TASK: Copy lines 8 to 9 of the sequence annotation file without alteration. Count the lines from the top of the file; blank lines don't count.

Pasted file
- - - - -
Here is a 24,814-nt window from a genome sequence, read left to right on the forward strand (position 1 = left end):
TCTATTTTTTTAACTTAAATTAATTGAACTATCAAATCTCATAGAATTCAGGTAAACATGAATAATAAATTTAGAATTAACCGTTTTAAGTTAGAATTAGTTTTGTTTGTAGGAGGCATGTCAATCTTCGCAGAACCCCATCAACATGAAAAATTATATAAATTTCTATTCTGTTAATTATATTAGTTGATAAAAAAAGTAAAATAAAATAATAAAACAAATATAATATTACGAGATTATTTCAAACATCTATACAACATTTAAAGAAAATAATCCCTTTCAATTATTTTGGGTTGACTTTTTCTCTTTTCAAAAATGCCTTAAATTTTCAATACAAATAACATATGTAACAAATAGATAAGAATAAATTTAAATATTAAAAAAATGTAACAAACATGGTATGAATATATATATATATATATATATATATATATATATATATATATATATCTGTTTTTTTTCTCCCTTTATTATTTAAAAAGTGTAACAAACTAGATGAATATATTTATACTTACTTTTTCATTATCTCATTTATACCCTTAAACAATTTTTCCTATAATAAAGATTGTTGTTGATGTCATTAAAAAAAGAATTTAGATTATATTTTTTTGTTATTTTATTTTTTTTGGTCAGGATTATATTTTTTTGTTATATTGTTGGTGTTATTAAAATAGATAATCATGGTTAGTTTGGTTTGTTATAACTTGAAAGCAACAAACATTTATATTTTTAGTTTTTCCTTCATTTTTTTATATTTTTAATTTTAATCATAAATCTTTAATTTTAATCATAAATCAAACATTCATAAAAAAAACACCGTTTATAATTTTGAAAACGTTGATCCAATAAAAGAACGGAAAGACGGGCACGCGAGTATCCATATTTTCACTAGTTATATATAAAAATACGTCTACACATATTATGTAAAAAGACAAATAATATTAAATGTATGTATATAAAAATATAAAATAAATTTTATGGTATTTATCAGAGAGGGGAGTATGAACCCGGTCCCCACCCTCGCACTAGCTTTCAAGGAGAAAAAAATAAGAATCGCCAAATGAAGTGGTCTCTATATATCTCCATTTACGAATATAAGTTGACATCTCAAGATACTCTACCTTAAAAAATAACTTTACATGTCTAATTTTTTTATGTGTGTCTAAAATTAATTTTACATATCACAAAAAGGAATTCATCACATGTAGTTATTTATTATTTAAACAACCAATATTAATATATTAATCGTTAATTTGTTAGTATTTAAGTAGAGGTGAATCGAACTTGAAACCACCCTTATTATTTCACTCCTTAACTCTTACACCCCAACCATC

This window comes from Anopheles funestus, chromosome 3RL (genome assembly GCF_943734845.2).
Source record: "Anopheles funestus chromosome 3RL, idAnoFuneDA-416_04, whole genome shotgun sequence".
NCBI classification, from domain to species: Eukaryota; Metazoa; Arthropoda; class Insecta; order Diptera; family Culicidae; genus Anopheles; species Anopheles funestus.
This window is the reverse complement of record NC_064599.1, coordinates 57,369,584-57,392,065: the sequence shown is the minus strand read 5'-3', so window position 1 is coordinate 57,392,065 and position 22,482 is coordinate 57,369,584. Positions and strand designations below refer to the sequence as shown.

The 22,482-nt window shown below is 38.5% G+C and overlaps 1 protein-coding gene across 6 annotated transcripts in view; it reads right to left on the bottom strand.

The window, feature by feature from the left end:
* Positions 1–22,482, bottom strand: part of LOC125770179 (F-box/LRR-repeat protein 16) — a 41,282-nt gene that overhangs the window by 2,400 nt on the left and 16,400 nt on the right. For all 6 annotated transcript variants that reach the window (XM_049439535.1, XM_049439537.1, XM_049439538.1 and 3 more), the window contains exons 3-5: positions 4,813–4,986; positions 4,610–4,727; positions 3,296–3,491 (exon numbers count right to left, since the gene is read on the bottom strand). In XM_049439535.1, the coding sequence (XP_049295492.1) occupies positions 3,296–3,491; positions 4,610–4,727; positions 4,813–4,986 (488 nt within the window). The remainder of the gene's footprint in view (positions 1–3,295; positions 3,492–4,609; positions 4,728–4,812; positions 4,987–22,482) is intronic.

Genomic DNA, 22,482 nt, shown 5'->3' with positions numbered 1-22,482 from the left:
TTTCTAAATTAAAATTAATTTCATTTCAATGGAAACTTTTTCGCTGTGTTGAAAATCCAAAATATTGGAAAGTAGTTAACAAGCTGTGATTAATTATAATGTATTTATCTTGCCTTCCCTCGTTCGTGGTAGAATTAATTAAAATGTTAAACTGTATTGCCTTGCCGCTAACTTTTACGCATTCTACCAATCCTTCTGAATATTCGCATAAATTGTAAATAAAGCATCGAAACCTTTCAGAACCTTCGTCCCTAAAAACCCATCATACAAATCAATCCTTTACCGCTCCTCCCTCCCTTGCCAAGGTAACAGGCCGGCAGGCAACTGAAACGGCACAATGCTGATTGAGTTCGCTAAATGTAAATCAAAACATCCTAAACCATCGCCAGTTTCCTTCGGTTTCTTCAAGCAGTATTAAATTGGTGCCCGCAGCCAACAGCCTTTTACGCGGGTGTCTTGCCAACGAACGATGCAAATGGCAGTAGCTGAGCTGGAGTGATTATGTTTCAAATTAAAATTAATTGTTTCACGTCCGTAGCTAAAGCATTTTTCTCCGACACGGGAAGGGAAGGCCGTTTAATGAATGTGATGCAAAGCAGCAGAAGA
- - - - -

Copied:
The window, feature by feature from the left end:
* Positions 1–22,482, bottom strand: part of LOC125770179 (F-box/LRR-repeat protein 16) — a 41,282-nt gene that overhangs the window by 2,400 nt on the left and 16,400 nt on the right. For all 6 annotated transcript variants that reach the window (XM_049439535.1, XM_049439537.1, XM_049439538.1 and 3 more), the window contains exons 3-5: positions 4,813–4,986; positions 4,610–4,727; positions 3,296–3,491 (exon numbers count right to left, since the gene is read on the bottom strand). In XM_049439535.1, the coding sequence (XP_049295492.1) occupies positions 3,296–3,491; positions 4,610–4,727; positions 4,813–4,986 (488 nt within the window). The remainder of the gene's footprint in view (positions 1–3,295; positions 3,492–4,609; positions 4,728–4,812; positions 4,987–22,482) is intronic.